Delayed at O'Hare International Airport?
Key Facts and Figures
Initially, O'Hare International Airport was built to alleviate the increasing numbers of passenger traffic flying in and out of Chicago Midway airport. Yet, it only took 7 years after opening to become one of the busiest airports in the world, serving more than 10 million passengers per year. Today, the total number of annual passengers is well over the 66 million mark. Yearly passenger traffic in combination with over 883,000 aircraft operations makes O’Hare International the 5th busiest airport in the world in 2013 according to the Airports Council International statistics.
There are four terminals in use at O'Hare International, with a total of 189 boarding gates handling approximately 1,260 flights in a given day. Over fifty carriers fly in and out of the airport, connecting Chicago with 198 destinations worldwide. The busiest international destinations in 2013 included London (LHR), Toronto (YYZ), Frankfurt (FRA), Tokyo (NRT) and Hong Kong (HKG). The most in-demand domestic destinations are New York (LGA), Los Angeles (LAX), San Francisco (SFO), Dallas/Fort Worth (DFW) and Boston (BOS). The main airlines serving O'Hare airport include , Air France, American Airlines, British Airways, KLM, SAS Scandinavian Airlines, Swiss, and United Airlines.
Located 17 miles away from the Chicago Business District, there are shuttles, city buses, trains, and limousine taxis offering transportation for passengers. Trains run 24/7 and take anything between 30 and 50 minutes to reach the airport or the city centre. Long distance buses to nearby states are also available. Considered a major employment hub of the Chicago area, O’Hare International provides over 450,000 jobs to local residents, whether directly or indirectly. Approximately 40,000 people work at the airport itself as badged employees. On an average year, the revenues generated by flight operations and related economic activity are well in excess of $35 billion. Approximately 30 per cent of this amount comes from sources like vehicle rental or car parking fees. For more information about O’Hare International, consider checking out the website for interesting facts & figures, air traffic data or tourism information.
The Airport History
O'Hare International Airport is the main gateway to Chicago for passengers arriving by plane. The airport was built in 1943, and originally was a manufacturing base for aerospace firm Douglas Aircrafts. The airport's original name was Orchard Field, and this name is reflected in the airport's current IATA code, ORD.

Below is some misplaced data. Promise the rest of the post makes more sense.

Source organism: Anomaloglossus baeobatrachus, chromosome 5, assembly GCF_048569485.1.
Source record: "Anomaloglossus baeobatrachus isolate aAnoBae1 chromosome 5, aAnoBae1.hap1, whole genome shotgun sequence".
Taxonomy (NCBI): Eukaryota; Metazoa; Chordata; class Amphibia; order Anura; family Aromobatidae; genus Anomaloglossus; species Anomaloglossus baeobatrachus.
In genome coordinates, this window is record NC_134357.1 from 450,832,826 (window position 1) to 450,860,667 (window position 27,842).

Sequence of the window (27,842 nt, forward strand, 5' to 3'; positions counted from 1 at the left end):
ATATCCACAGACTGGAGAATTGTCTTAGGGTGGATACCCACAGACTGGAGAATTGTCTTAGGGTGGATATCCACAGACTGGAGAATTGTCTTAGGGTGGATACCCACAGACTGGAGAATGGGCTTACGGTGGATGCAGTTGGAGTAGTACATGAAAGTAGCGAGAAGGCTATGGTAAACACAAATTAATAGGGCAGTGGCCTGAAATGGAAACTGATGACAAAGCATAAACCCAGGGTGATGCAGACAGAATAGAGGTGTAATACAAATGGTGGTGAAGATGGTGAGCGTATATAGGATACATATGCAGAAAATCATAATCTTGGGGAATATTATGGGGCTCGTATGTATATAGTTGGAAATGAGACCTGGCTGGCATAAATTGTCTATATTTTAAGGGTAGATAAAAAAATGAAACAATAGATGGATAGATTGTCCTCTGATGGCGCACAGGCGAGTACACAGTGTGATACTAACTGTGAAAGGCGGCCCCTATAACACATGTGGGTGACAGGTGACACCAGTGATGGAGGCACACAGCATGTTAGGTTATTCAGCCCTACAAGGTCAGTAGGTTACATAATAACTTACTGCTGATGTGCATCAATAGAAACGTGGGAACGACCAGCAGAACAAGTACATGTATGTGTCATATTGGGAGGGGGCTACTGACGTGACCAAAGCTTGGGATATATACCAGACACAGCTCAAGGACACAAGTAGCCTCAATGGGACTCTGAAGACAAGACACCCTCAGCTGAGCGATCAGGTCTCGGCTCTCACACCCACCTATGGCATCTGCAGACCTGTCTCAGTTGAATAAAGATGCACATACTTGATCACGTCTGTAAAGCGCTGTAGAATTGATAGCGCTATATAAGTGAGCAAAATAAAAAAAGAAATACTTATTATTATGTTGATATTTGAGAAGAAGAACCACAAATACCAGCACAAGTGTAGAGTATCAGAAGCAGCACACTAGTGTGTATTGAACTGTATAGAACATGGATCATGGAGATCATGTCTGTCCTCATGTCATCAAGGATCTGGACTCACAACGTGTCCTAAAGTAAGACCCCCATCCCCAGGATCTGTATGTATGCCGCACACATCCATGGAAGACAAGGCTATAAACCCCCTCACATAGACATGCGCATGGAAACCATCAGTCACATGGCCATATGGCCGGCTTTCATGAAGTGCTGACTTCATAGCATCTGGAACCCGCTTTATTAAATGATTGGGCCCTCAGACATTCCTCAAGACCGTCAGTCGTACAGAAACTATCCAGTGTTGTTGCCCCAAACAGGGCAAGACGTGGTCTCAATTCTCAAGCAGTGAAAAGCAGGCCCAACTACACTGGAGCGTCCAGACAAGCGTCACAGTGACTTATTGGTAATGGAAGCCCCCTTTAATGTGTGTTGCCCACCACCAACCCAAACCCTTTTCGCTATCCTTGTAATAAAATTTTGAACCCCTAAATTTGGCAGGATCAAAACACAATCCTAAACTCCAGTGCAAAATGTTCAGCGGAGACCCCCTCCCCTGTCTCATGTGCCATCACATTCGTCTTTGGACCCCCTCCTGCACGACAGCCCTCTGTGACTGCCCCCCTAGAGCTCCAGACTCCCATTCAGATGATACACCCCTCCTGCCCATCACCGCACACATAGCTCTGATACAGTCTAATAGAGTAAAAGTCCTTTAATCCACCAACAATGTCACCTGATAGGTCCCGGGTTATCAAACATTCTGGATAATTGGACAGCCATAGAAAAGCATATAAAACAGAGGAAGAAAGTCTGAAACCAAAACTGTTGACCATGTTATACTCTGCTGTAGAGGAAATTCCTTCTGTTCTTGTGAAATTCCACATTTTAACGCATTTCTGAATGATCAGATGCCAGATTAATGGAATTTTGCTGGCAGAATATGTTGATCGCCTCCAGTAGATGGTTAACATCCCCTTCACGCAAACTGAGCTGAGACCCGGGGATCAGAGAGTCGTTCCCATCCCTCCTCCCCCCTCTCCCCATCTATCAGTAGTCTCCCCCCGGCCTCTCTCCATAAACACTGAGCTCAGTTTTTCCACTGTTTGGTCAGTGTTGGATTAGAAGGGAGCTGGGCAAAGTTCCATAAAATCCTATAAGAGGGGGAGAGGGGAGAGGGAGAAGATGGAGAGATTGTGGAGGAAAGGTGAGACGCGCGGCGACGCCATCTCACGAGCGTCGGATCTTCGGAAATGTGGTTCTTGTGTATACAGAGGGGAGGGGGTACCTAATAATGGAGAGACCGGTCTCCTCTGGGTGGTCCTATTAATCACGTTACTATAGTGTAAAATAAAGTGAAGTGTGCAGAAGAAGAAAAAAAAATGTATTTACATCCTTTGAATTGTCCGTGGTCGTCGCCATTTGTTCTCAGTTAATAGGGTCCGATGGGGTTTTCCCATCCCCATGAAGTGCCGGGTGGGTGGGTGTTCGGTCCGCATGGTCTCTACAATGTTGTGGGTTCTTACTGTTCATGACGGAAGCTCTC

Once World War II was over, the airport was expanded to accommodate commercial and passenger flights. The new facilities were inaugurated in 1949 under the name O'Hare International, in memory of war hero Edward O'Hare. Corporate and passenger flights began regular operations in 1955.
Delays and Cancellations - Airlines owe you a Compensation
Due to its sheer size and the large number of operations it handles, O'Hare airport is notorious for its regular flight cancellations and delays. Extreme winter weather also contributes to flight disruptions, especially during December, January, and February. Snow and ice are the most common causes for delays and cancellations during these months, and it is not uncommon for flights to be late for 2 to 3 hours. In addition to weather-related problems, other common reasons for flight delays include long security clearing times, late aircraft arrivals, and issues arising from the National Aviation System.
In an average year, only 66 per cent of all flights into O'Hare International arrive on time. The airport is a top contender for the title of “most delayed airport in the nation” next to Newark and Dallas/Fort Worth. The busiest time of the day to fly in or out of O'Hare is between 6am and 6pm. A large number of delays and cancellations occur between noon and 3pm. The airlines experiencing the highest number of cancellations are US Airways and United Airlines.
According to EU law, passengers flying from or to an EU country who experience a delay of at least 3 hours need to be compensated for their troubles, if the delay was due to a fault of the airline. If you have been one of the thousands of passengers to experience either a flight delay, cancellation or overbooking at O’Hare International Airport, click the button below to check how much you may be able to claim. Our free compensation calculator will only take 2 minutes of your time!